Well, one can only estimate, and since I do just that, I figured I’d share. Before I do, let me state I think there are some distinct circumstances differentiating generators. Bruce Power modified units to allow for curtailment, presumably under contract to get paid for curtailed production. We don’t know the precise agreement but Bruce B (4 units) was probably getting more for curtailment than they do for production – which is in the low $50’s per mega-watt hour ($50/MWh). Bruce A may get normal rates as they are higher (I think around $70/MWh), and the contracting newer. Bruce B has ~1 million MWh of “deemed” generation (how they refer to it) in 2012 and 2013 – so more that $50 million. Bruce A would not have had as significant curtailments until late 2013 – and I don’t have those estimates with me.
    Wind generators are 2 distinct groups: Feed-in tariff (FIT) contracts did specify curtailment policies, but the renewable energy standards (RES) offers preceeding FIT did not. The RES contract holders, primarily very powerful companies in Canada, protested to the OEB as the IESO prepared the policies to curtail wind, but before that body could rule a new Premier, Kathleen Wynne, agreed to pay them for curtailment too (early in 2013).
    Curtailment started in September 2013 so I had pulled estimates for the first full 12 months (October 2013 through September 2014). I’ve highlighted in green the $23 million gift, as I perceive it, from Kathleen to influential corporations including Enbridge, Brookfield, TransAlta, IPC/GDF Suez and a couple of smaller players.
    Note my estimates of curtailment were hourly forecast less hourly production, and for much of the year the IESO would not show a forecast above production, so the figures aren’t solid. However, the IESO now does show forecasts above production and I’m still seeing lots and lots of obvious curtailment (yesteday, the 14th, feature many).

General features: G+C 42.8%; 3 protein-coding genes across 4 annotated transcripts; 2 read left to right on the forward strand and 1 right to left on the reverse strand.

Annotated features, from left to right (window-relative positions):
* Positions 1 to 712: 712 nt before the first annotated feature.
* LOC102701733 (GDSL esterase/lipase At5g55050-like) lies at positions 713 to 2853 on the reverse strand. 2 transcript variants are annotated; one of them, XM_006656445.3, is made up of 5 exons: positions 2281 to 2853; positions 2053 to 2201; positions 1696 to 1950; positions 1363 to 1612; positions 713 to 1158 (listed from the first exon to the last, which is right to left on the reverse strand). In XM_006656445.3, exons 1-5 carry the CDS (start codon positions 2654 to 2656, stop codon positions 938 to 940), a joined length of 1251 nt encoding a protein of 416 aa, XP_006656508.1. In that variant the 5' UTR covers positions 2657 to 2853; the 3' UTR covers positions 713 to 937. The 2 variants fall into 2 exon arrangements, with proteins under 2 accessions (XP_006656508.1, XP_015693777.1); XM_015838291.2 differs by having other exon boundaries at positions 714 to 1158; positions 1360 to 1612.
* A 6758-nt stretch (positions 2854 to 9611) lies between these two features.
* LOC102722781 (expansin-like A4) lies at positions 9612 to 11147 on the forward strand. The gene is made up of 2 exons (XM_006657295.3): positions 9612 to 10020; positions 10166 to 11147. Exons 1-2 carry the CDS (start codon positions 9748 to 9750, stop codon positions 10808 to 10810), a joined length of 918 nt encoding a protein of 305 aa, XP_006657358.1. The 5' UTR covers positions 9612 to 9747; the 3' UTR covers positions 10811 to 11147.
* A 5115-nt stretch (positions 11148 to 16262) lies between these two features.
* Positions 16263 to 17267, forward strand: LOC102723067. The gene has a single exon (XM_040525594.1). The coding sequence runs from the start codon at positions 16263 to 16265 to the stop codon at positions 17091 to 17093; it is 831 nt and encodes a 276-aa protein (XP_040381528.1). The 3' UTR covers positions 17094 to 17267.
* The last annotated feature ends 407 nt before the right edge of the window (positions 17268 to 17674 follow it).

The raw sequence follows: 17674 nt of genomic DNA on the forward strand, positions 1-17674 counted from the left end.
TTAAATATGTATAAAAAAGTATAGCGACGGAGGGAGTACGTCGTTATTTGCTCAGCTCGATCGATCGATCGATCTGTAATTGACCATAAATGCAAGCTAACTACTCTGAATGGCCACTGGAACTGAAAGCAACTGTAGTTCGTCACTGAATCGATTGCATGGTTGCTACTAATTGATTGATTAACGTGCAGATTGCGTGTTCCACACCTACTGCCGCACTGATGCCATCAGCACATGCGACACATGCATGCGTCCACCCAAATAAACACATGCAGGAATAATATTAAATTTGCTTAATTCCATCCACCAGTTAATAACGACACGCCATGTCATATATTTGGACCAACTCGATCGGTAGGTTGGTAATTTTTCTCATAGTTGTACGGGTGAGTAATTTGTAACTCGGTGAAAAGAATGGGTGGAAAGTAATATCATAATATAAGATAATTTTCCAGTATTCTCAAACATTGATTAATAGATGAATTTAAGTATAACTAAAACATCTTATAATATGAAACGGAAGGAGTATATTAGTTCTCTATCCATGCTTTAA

• Barbara
    Posted October 15, 2014 6:52 pm 0Likes

    Bloomberg, Oct.15, 2014
    GDF Suez
    The French government has a 33.6% ownership of GDF Suez.
    Free gifts for the French government from Ontario rate payers.

  • Jim C
    Posted October 26, 2014 1:01 pm 0Likes

    All of the above…..
    The confusing state of our electricity generating/revenue assignment process can with some justification be placed squarely in the laps of the Ontario Liberals in general and Dalton McGuinty in particular. When I read that the population of the state of Ohio in the US voted Republican twice (for G W Bush) despite having one of the highest unemployment rates and not surprisingly, widespread poverty among its voters my faith in democracy was shaken to the core. Now we have voters in Ontario who have just reelected what is arguably the most incompetent, intellectually challenged and boondoggle ridden party in our history. McGuinty (remember the comments levelled at him by Ernie Eves when he ran first time?) He apologised for his comment later, but history has proven him not only right but his label a little too generous; “He says whatever comes into his pointy little head” Go for wind, can the gas plants, rural districts do not have to be “willing hosts” for industrial wind turbines, he has enough communities begging him to locate them there. His pointy little head did not comment on the millions of dollars of taxpayers money his idiocy would cost all Ontarians. (All!) Many will realise my boondoggle focus is narrow. I am now concerned with Wind and waste, Wynne was justifiably amazed when she was reelected with a majority. My faith in democracy is at an all time low.
    We can yell and scream ad infinitum about these incompetent liberals, but we must stop this destruction of Ontario’s population, infrastructure and readiness to do business with any and all manufacturers and business organisations. We must recall the the idiots. Replace them with another party willing to run on this most pressing issue facing Ontarians to-day. Is there no one capable of leading the Conservatives with leadership skills, a speaker, with a smidgen of charisma. No one??
    We have four more years of institutionalised incompetence governing Ontario. Can we do something about it?? Can we change it?? Are we headed toward being the only subsidised Canadian province besides Quebec??